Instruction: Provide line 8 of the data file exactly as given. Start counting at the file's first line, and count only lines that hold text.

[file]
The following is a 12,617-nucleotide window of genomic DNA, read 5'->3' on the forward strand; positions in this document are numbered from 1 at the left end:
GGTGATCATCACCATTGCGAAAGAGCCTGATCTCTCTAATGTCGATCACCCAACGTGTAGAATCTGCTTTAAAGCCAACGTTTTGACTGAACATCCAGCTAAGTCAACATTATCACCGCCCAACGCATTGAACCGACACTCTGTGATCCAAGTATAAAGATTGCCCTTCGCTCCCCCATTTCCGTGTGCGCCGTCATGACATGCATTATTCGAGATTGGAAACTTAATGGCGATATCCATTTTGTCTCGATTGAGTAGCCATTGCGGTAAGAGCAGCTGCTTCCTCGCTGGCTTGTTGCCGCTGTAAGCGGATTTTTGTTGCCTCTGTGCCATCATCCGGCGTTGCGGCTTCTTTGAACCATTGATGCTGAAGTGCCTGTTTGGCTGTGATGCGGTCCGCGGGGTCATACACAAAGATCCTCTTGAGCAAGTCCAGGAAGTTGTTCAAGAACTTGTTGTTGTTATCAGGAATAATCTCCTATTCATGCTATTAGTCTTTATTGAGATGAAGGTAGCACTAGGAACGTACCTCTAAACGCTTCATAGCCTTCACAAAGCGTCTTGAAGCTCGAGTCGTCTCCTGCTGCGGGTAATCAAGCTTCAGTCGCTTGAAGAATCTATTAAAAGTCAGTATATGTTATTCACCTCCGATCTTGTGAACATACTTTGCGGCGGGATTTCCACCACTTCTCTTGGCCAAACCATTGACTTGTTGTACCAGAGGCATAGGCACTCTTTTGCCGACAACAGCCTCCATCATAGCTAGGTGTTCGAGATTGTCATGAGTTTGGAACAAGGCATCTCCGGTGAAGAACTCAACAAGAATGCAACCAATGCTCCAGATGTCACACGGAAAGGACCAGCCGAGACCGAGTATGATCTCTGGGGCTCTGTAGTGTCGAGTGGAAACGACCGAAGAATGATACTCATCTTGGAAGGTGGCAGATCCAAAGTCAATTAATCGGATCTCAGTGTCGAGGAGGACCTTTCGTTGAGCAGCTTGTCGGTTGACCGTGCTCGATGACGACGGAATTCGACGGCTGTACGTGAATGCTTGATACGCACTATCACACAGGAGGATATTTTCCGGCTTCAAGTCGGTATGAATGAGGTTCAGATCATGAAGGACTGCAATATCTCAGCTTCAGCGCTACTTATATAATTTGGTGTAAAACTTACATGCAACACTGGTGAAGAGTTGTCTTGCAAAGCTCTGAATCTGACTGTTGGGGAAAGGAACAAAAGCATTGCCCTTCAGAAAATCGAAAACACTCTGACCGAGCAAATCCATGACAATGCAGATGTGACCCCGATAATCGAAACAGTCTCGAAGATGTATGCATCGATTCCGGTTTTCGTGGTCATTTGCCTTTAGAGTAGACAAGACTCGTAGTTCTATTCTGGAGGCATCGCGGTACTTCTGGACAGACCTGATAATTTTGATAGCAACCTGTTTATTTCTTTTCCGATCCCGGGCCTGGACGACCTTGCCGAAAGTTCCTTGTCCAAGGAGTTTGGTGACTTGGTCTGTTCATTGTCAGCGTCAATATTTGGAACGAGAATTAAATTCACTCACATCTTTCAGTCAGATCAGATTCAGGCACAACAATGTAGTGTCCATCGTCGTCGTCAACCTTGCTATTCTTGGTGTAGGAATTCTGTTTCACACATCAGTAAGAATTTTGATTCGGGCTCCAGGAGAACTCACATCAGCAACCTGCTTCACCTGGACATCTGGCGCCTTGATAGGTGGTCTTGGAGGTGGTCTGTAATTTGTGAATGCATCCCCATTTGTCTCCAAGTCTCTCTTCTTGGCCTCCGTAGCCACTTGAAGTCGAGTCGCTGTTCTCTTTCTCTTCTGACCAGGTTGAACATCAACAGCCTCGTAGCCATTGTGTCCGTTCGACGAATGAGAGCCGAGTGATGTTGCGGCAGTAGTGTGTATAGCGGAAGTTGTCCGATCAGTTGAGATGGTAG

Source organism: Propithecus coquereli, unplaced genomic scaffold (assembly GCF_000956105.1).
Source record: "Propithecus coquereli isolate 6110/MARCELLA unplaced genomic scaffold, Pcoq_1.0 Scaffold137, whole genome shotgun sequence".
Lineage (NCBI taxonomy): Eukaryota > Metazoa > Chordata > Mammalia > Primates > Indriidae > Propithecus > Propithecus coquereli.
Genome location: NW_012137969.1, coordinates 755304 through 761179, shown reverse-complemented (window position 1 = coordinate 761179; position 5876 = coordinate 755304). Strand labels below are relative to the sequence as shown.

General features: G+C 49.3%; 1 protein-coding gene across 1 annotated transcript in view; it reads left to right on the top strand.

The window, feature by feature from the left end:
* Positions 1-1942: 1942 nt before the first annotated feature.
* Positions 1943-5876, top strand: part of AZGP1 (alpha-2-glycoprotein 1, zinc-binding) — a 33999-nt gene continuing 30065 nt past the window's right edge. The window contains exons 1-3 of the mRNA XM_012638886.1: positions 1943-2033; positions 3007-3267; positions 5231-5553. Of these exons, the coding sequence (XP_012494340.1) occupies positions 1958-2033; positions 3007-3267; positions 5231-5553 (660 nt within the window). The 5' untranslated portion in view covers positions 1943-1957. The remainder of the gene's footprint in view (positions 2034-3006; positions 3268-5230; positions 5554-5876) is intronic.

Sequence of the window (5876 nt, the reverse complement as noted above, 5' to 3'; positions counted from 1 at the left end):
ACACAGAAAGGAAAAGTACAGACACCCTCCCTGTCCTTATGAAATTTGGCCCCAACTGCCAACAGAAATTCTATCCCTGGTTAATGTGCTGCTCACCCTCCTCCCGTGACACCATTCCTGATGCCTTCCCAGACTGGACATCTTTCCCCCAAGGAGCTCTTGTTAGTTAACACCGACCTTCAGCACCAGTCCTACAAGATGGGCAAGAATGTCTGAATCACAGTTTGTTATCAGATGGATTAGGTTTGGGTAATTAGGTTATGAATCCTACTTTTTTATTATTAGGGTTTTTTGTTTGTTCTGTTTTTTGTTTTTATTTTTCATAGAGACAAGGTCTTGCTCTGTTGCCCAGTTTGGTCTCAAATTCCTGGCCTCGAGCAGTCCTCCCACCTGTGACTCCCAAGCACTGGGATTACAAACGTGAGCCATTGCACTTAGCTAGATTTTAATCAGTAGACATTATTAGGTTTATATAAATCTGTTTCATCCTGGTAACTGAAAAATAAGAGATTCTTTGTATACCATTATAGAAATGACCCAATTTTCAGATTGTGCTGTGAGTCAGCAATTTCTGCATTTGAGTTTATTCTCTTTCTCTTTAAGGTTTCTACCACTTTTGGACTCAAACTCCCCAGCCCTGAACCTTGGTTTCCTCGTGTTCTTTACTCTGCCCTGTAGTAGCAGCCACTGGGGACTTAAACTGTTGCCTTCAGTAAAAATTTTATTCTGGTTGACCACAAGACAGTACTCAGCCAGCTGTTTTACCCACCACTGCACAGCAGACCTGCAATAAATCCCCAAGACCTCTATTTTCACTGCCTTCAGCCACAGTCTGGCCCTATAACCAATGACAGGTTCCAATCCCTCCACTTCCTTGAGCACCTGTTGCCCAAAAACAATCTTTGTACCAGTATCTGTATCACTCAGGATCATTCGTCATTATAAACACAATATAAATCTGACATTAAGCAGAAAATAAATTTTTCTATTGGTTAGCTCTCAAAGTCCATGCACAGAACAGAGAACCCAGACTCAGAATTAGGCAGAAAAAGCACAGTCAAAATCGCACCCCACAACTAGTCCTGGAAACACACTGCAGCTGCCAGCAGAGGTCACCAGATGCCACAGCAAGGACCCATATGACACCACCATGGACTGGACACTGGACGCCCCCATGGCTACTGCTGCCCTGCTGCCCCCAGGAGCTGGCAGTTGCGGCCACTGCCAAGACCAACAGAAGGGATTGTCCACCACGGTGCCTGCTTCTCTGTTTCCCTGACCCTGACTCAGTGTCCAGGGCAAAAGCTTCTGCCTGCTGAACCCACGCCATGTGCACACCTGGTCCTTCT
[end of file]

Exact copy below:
The window, feature by feature from the left end: